• Witch Hunter Robin - this. would. be. amazing. The animated series is one of my favorites but portraying Robin, a 15 year old who joins the Witch Hunter Squad who carries the memories of witches inside of her that enable her to be able to fight them persecute them only to find out it’s not all bad and there’s gray-zones would be like Buffy or Nikita and it would be great.
  • Cathy - this comic strip featuring a single woman who is a mess is so relatable now days that i think it would really find an audience with modern viewers. This comic was written since 1976 so I’m thinking there’s TONS of materials for episodes.
  • Lydia - one of the best things to come out of Beetlejuice was the Beetlejuice cartoons but also Lydia’s Gothic style that launched the 90s Gothic looks. A typical teen, Lydia’s life gets turned upside down when she can suddenly see and communicate with the ghosts living in her house. Her adventures would be helping them out of helping them disappear (as we know there’s good ghosts and bad ghosts) and peppered with Beetlejuice because he’s awesome - to flirt and throw innuendos her way and cause more mischief than anything.

I think I’ve done enough damage for one morning :) Any you’d watch? Any you’d suggest?

vimyvickers  asked:

I sent a submission form with more info, but I just finished a book on women spies in the American Civil war and while you likely have at least some of them on your list already, Sarah Emma Edmonds, Elizabeth van Lew, and Mary Elizabeth Bowser are certainly ladies of the sort found in your entries. Also, not necessarily spies, but Mary Edwards Walker, Sally Louisa Thompkins, and Kate Warne are also awesome possible RPs from the Civil War era

Is it this book? Because it’s a pretty good book and it covers most all those people.

(thank you - they’re all on the list! :D )

And if you were wondering, dang, Jason, how did you happen to have that exact book on hand? - this is how many books I have checked out from libraries around town right now:

Have another two waiting for me to pick them up.

Story Element: Woman Posing as Man

 asked: What kind of problems/difficulties would a female mc masquerading as a male face? It’s pre industry era, just a little bit. Would that time period also affect it?

A good place to start would be to read about real women who have masqueraded as men. Frances Clalin fought in the Civil War as Jack Williams. Cathay Williams fought in the Civil War as William Cathay. Sarah Emma Edmonds fought in the Civil War as Flint Thompson. Albert J. Cashier  was born Jennie Hodgers in 1843 and successfully hid his female body parts more most of his life, including when he was in the Civil War.

Others to read about: Hannah Snell, Onorata Rodiani, Deborah SampsonJane DieulafoyNadezhda Durova, and Dorothy Lawrence.

The experiences of these people will give you some ideas about the difficulties your character might face. :)

Women Civil War Soldiers -Educational Short

Excerpt from the feature documentary Rebel, about Loreta Janeta Velazquez, Civil War soldier and spy. It is estimated about a thousand women disguised themselves as men to fight as soldiers for the Union and for the Confederacy. Countless other women also served as secret agents.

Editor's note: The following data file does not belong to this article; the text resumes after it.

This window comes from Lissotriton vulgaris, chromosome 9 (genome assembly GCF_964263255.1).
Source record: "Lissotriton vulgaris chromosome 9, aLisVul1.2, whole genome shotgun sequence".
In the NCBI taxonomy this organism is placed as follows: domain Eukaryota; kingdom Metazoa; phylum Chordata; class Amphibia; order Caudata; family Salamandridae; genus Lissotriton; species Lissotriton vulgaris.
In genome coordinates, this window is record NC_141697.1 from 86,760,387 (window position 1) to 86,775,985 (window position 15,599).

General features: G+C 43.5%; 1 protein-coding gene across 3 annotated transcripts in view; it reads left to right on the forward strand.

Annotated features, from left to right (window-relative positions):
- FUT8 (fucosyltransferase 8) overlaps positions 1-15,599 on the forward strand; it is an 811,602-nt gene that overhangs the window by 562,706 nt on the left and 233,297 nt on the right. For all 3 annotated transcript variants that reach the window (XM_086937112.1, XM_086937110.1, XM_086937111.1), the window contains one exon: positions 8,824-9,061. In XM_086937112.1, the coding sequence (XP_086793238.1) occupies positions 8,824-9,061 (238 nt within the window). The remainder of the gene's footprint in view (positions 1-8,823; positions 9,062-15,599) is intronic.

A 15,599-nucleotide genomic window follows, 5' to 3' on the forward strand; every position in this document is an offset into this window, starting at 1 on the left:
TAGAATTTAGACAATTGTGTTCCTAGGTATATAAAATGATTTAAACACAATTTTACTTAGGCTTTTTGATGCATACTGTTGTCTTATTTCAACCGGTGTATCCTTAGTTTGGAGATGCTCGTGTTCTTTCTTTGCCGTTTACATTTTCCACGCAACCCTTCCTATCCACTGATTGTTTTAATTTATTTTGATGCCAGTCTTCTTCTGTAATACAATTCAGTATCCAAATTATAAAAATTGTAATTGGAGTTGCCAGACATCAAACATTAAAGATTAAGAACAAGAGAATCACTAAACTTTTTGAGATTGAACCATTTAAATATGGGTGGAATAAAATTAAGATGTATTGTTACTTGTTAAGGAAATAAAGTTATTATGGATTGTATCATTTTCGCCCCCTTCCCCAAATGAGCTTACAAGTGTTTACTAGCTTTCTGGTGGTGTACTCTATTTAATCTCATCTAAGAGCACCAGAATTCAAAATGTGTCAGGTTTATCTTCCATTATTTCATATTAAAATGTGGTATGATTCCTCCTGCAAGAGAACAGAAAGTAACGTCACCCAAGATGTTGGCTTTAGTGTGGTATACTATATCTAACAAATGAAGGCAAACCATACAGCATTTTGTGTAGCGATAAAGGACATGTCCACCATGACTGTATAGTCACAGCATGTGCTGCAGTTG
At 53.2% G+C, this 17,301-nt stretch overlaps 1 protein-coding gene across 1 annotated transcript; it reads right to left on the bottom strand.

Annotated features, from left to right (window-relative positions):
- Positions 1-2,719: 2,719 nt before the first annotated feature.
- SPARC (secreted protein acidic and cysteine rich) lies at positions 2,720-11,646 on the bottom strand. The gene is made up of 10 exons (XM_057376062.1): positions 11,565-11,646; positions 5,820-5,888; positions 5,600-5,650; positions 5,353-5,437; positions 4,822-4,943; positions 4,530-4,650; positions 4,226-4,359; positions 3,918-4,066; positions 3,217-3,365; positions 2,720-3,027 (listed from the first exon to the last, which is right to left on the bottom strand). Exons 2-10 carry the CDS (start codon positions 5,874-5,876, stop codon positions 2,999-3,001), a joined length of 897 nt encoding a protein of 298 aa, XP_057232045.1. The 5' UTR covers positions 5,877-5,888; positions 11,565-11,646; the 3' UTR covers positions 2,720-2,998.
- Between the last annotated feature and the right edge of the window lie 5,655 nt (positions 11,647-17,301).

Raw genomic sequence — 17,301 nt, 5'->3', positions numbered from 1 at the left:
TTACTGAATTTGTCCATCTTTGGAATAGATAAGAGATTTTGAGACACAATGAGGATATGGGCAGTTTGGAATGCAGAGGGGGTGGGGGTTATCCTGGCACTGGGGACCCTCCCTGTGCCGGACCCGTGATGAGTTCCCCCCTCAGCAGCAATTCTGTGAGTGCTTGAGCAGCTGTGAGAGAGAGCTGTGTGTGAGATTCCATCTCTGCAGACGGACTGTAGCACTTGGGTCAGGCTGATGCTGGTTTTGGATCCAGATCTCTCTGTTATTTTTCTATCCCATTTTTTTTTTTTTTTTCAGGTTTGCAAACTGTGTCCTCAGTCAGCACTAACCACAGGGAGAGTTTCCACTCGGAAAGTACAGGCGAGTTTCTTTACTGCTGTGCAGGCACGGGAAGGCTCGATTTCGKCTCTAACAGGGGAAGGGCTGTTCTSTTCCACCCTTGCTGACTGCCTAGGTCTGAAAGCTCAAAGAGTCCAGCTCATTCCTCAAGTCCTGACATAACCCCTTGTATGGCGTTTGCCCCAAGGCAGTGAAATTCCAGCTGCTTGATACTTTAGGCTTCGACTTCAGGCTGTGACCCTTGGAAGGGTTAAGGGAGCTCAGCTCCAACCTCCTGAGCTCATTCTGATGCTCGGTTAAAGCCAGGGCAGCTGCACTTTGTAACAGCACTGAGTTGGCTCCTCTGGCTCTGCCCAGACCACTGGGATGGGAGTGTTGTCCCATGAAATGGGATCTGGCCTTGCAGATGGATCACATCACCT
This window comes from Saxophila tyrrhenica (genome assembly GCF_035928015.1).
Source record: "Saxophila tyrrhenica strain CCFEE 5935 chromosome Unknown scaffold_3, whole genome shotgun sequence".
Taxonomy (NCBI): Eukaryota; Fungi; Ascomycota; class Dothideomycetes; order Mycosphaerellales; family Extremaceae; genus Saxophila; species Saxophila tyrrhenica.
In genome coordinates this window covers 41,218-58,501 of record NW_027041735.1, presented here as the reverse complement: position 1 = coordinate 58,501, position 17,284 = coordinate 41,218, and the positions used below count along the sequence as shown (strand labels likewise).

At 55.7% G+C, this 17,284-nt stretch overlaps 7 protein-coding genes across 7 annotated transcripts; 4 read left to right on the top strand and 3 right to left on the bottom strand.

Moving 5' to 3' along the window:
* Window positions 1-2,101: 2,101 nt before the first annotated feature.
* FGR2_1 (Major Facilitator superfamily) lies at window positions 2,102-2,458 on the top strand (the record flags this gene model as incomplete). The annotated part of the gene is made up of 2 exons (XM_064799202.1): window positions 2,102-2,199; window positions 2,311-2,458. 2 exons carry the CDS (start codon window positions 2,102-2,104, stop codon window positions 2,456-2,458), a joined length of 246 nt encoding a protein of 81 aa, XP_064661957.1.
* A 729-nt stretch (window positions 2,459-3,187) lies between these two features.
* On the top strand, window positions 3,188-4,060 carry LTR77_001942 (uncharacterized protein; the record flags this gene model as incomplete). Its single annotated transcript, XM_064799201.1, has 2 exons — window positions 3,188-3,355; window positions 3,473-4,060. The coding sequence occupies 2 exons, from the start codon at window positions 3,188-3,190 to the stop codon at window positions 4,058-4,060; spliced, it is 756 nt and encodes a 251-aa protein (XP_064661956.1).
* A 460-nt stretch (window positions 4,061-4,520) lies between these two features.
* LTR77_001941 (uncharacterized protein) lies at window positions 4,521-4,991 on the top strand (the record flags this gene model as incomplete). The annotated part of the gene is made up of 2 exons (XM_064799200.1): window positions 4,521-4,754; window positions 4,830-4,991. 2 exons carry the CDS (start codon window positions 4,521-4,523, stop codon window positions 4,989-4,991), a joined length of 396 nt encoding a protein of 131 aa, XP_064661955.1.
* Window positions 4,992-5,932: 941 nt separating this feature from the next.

The Smithsonian Associates Civil War E-Mail Newsletter, Volume 1, Number 8

Why does anyone volunteer to fight in a war, especially someone who would not otherwise be called upon? There are approximately 400 documented cases of women who served in the ranks, both North and South. But, why did these women fight?

The ladies may have “had their reasons,” but for the most part, we have no documentation to tell us why. There was John Williams, also known as Sarah Blaylock, who states only that she was mustered in as a private and discharged one month later when she was discovered to be a woman. Why did she enlist to fight?

Charles Freeman, or Mary Scaberry, enlisted in the summer of 1862. Her identity was discovered after she was admitted to the hospital the following November. Her discharge papers state she was dismissed for: “Sex(t)ual incompatibility and fever.” Why did she fight?

Sarah Edmonds enlisted as Franklin Thompson and describes her physical exam as “a firm handshake.” She participated in several battles and left the service when she caught malaria and feared discovery if she were treated. After the war she married, raised three children, and received a government pension for her Civil War service. Why did she fight?

The most telling story is that of another fighting lady, Rosetta (Lyons) Wakeman. She was the oldest child in a large family, and by necessity worked under brutal conditions on the family farm in upstate New York. She left home at 19, and instead of taking a job as a laundress or a domestic for pennies a day, she dressed as a man and hired onto a canal boat as a coal handler. When she learned she could earn $13 per month in the army, she enlisted as a private in the 153rd New York State Volunteers. Her early letters home tell just how oppressed she felt there. Still, she saved her army pay and sent home large sums of money and generous gifts. In return she asked the home folks for tobacco, apples, pies, and cakes. In the army she enjoyed freedoms not possible to her as a woman. And, she was having the time of her life. She writes, “I enjoy myself first rate … I have had plenty of money to spend and a good time asoldiering. I find just as good friends among strangers as I do at home.” Her true identity was never discovered, not even when she visited male friends in other regiments who knew her from home, or even when she was hospitalized with dysentery. When she died in a New Orleans Army hospital, she was buried as a soldier. She rests at Chalmette National Cemetery with a soldier’s headstone.